But could I be more of one? There are always more things to do. When healing the Riplimb tank, it's not that stressful...there are times when the dog is playing fetch with a spear and I have time to do something else. One thing I could do is obvious: heal someone else. And if someone else is in range and below maximum health, I do that. A less obvious thing I could do is remember that if Riplimb is pulled too far away from Shannox, they enrage--an eventuality to be avoided.

So tonight when we were doing the encounter, even though it's a farm encounter, I decided to expand my role a little. The tanks have their own things to keep track of; in particular, the Riplimb tank is generally looking for crystal traps to freeze the dog, which can take away his attention. So I watched where Shannox was being pulled and tried to suggest to the tank when he may want to move the dog a little closer.

Of course, the first time I did this, my warning came a few seconds before they enraged. The second time, mindful of what happened the time before, the tank was already moving the dog. So all in all, I don't think I added value in that way. But I could have, had I been a little quicker to decide I was going to try to help. The important thing was not really whether I successfully averted something that time but rather that I was making the effort to push beyond the bounds of my role that I had become comfortable in.

Examples Aren't Sufficient

So what is it we should be doing, more generally? I think this is what we should be striving for: keep track of as many things about the current fight that you can before it starts degrading your performance on your main tasks. It doesn't matter what value you add at the margins if you're failing to do what you're paid for--whether that's keeping people alive, keeping the boss faced the right way as it pounds your face or putting magical bullets in the boss. Nothing matters until you have that locked down.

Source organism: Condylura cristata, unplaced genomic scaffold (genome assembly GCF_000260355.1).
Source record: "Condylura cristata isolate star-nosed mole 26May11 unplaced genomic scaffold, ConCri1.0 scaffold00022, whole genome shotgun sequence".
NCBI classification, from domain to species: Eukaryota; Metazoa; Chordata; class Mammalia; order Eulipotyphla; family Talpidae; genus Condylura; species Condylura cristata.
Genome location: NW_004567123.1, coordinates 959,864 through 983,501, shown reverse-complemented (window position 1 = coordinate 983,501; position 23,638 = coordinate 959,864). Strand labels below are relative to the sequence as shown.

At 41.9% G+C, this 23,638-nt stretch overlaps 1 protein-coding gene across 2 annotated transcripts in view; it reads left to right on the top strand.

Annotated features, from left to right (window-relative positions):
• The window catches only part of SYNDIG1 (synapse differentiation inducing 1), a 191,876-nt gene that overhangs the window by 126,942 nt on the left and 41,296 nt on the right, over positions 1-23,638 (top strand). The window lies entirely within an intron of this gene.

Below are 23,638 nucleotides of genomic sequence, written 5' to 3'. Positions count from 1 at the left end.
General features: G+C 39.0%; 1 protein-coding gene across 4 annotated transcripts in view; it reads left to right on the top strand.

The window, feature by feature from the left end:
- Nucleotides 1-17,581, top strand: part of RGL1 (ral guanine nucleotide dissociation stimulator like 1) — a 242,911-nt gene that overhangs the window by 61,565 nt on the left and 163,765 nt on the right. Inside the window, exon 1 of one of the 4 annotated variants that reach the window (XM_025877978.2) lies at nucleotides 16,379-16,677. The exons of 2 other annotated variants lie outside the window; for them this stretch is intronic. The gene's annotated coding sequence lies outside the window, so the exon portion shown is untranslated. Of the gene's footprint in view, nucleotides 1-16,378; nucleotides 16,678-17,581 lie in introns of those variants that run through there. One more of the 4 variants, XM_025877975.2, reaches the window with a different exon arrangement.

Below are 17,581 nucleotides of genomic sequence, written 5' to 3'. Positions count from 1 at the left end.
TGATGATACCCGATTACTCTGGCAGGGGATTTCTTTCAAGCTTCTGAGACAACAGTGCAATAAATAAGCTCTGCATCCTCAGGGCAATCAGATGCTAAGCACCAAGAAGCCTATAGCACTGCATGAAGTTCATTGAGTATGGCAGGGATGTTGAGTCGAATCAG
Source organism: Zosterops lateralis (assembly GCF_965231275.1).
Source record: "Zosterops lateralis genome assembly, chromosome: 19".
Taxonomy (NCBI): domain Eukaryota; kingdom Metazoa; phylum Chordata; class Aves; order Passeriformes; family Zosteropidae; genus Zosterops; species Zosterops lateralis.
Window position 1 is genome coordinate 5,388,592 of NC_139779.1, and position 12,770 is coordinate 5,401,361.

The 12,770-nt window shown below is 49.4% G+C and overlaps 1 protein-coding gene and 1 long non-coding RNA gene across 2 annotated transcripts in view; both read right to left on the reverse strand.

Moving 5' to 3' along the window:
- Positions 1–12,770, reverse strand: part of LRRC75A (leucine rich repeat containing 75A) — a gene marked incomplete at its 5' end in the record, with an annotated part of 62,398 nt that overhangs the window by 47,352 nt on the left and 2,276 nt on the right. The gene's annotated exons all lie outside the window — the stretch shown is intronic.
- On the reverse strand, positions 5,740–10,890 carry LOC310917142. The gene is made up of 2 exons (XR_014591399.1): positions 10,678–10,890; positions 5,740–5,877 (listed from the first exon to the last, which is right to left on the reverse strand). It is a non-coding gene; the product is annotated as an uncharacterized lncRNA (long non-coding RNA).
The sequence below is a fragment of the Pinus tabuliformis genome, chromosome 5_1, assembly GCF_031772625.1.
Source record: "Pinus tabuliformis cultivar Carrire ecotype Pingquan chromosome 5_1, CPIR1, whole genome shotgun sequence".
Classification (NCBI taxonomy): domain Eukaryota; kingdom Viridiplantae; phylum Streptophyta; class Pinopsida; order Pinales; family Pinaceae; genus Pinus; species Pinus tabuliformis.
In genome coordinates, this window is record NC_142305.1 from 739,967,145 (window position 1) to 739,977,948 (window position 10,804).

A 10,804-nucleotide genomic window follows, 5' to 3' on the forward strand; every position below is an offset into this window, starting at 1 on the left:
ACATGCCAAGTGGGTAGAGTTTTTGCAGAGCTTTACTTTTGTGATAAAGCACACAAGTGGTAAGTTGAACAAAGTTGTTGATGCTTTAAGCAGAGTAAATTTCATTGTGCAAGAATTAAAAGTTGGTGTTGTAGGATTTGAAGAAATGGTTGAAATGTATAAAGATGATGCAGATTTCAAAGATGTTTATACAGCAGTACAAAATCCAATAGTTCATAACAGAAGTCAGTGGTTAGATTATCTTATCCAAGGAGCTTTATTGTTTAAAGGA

However, once you realize that you're doing your job and starting to put it in cruise, it's time to add more to your plate. Think like a raid leader...orchestrate the fight in your head and watch what's happening. If you see something headed in the wrong direction, be prepared to either warn the person who can act on the warning or else take steps yourself that will avert the crisis before it happens (while not lapsing on your assignment).

To some extent, this advice is dependent on how your guild operates raids. If there's a clear cut raid leader who is the only one allowed to call things out or issue warnings, then that option is off the table for you. Despite that, if you act as raid leader in your mind, you will undoubtedly see opportunities to add a little bonus value.

Whether your official role is healer, tank or DPS, we all unofficially have the same role: find the gaps in the clean route from pull to kill and fill them.

No comments:

Post a Comment